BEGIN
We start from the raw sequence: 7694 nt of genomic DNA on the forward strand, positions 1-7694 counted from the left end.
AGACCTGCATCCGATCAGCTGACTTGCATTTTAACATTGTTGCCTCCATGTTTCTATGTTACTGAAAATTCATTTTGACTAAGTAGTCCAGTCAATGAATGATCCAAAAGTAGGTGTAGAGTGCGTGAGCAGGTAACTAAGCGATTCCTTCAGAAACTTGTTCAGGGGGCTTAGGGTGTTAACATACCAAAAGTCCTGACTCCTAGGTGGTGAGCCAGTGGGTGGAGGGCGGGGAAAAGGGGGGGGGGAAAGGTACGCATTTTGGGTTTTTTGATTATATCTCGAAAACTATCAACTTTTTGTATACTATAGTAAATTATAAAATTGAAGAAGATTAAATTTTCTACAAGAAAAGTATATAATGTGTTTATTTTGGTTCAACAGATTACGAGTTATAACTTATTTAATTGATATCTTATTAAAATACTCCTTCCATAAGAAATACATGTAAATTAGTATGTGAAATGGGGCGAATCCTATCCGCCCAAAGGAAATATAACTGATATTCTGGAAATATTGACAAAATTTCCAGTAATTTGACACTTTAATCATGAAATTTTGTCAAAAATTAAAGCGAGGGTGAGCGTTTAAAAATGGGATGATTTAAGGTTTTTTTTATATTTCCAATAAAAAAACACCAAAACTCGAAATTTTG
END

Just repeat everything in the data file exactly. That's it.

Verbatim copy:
We start from the raw sequence: 7694 nt of genomic DNA on the forward strand, positions 1-7694 counted from the left end.
AGACCTGCATCCGATCAGCTGACTTGCATTTTAACATTGTTGCCTCCATGTTTCTATGTTACTGAAAATTCATTTTGACTAAGTAGTCCAGTCAATGAATGATCCAAAAGTAGGTGTAGAGTGCGTGAGCAGGTAACTAAGCGATTCCTTCAGAAACTTGTTCAGGGGGCTTAGGGTGTTAACATACCAAAAGTCCTGACTCCTAGGTGGTGAGCCAGTGGGTGGAGGGCGGGGAAAAGGGGGGGGGGAAAGGTACGCATTTTGGGTTTTTTGATTATATCTCGAAAACTATCAACTTTTTGTATACTATAGTAAATTATAAAATTGAAGAAGATTAAATTTTCTACAAGAAAAGTATATAATGTGTTTATTTTGGTTCAACAGATTACGAGTTATAACTTATTTAATTGATATCTTATTAAAATACTCCTTCCATAAGAAATACATGTAAATTAGTATGTGAAATGGGGCGAATCCTATCCGCCCAAAGGAAATATAACTGATATTCTGGAAATATTGACAAAATTTCCAGTAATTTGACACTTTAATCATGAAATTTTGTCAAAAATTAAAGCGAGGGTGAGCGTTTAAAAATGGGATGATTTAAGGTTTTTTTTATATTTCCAATAAAAAAACACCAAAACTCGAAATTTTG